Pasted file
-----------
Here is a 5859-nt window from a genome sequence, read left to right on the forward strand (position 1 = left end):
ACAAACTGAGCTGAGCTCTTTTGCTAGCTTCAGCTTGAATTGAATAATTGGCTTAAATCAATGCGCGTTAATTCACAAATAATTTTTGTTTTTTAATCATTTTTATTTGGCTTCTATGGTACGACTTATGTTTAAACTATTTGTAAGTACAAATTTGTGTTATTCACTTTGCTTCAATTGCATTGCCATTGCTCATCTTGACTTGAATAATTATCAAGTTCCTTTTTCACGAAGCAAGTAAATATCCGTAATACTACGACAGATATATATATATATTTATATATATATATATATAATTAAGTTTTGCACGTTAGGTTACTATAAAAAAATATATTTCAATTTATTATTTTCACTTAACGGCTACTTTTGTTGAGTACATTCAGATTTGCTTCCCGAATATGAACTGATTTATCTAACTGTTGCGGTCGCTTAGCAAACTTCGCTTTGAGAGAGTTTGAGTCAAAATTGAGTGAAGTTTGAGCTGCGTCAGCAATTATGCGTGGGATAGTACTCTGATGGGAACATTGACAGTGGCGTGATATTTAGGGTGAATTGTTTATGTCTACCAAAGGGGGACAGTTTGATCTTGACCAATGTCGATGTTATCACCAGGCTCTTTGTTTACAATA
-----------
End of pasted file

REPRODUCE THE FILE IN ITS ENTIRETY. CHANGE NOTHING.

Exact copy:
Here is a 5859-nt window from a genome sequence, read left to right on the forward strand (position 1 = left end):
ACAAACTGAGCTGAGCTCTTTTGCTAGCTTCAGCTTGAATTGAATAATTGGCTTAAATCAATGCGCGTTAATTCACAAATAATTTTTGTTTTTTAATCATTTTTATTTGGCTTCTATGGTACGACTTATGTTTAAACTATTTGTAAGTACAAATTTGTGTTATTCACTTTGCTTCAATTGCATTGCCATTGCTCATCTTGACTTGAATAATTATCAAGTTCCTTTTTCACGAAGCAAGTAAATATCCGTAATACTACGACAGATATATATATATATTTATATATATATATATATAATTAAGTTTTGCACGTTAGGTTACTATAAAAAAATATATTTCAATTTATTATTTTCACTTAACGGCTACTTTTGTTGAGTACATTCAGATTTGCTTCCCGAATATGAACTGATTTATCTAACTGTTGCGGTCGCTTAGCAAACTTCGCTTTGAGAGAGTTTGAGTCAAAATTGAGTGAAGTTTGAGCTGCGTCAGCAATTATGCGTGGGATAGTACTCTGATGGGAACATTGACAGTGGCGTGATATTTAGGGTGAATTGTTTATGTCTACCAAAGGGGGACAGTTTGATCTTGACCAATGTCGATGTTATCACCAGGCTCTTTGTTTACAATA